A national study from America’s Small Business Development Centers (SBDC) and Thryv found 69% of U.S. small businesses have already experienced a large drop in demand due to the coronavirus pandemic and 60% believe demand will continue to decline. The study also found 82% of small businesses are “extremely concerned” about the current business environment in light of the COVID-19 outbreak.
Additionally, the study uncovered impacts on the labor market and employment trends. In fact, 64% of the small businesses studied indicated employee hours have been cut and 22% said they had not been cut yet but they expect to do so. From a supply chain perspective, 74% of small businesses indicated that they or their suppliers have seen disruptions in their supply chain.
“Small businesses across America are feeling the pain of the coronavirus pandemic,” Gordon Henry, chief strategy officer at Thryv, said. “They are seeing demand plummet and are unable to stock their shelves due to supply chain disruptions. As a result, they are having to cut employee hours to stay operable.”
These are just several data points from the joint study by Thryv — a SaaS and marketing solutions company with more 350,000 small business clients nationwide — and America’s SBDC, which was conducted among small businesses across the country this past Friday.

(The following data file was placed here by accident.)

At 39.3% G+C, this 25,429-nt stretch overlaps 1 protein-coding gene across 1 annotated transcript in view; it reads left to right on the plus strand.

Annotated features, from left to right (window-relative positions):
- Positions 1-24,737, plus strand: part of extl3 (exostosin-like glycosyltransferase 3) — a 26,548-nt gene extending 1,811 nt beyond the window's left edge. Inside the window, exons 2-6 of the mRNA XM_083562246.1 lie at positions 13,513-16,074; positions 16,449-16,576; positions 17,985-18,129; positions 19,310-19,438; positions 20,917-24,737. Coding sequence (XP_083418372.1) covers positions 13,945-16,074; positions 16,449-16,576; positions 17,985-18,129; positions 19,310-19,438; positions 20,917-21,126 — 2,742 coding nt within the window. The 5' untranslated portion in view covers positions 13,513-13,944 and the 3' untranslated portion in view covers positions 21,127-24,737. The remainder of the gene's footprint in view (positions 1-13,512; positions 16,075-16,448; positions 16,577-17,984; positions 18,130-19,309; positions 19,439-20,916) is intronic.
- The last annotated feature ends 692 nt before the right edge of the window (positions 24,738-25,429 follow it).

“One-third of the study respondents said they were likely to apply for an SBA loan and another 18% said they didn’t realize these were available,” Charles “Tee” Rowe, president and CEO of America’s SBDC. “SBDCs can provide insight and expertise on what options are available and how to maneuver through the loan process, connecting local business owners with the right resources in these difficult times.”
The study indicated 60% of respondents have delayed or cancelled plans for new investments, loans and expansions in light of the pandemic.
“At Thryv, we help small businesses stay in touch with their customers using software on their smartphones,” Henry said. “During this crisis, we’re waiving startup fees so businesses can use the software to stay afloat.”
The study was conducted on March 20 through March 23 among more than 850 small businesses, with a margin of error +/- 3.5%.